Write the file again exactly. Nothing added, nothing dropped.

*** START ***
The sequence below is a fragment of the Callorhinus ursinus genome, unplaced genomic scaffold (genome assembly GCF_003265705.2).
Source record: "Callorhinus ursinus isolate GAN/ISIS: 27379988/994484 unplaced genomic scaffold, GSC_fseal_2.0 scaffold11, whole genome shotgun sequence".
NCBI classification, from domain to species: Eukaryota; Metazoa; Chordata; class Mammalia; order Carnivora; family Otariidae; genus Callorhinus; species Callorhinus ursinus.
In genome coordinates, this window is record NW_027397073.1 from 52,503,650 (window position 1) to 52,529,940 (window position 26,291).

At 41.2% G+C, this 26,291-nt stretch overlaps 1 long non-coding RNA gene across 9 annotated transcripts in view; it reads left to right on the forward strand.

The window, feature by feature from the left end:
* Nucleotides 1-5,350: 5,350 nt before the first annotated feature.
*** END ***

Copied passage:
The sequence below is a fragment of the Callorhinus ursinus genome, unplaced genomic scaffold (genome assembly GCF_003265705.2).
Source record: "Callorhinus ursinus isolate GAN/ISIS: 27379988/994484 unplaced genomic scaffold, GSC_fseal_2.0 scaffold11, whole genome shotgun sequence".
NCBI classification, from domain to species: Eukaryota; Metazoa; Chordata; class Mammalia; order Carnivora; family Otariidae; genus Callorhinus; species Callorhinus ursinus.
In genome coordinates, this window is record NW_027397073.1 from 52,503,650 (window position 1) to 52,529,940 (window position 26,291).

At 41.2% G+C, this 26,291-nt stretch overlaps 1 long non-coding RNA gene across 9 annotated transcripts in view; it reads left to right on the forward strand.

The window, feature by feature from the left end:
* Nucleotides 1-5,350: 5,350 nt before the first annotated feature.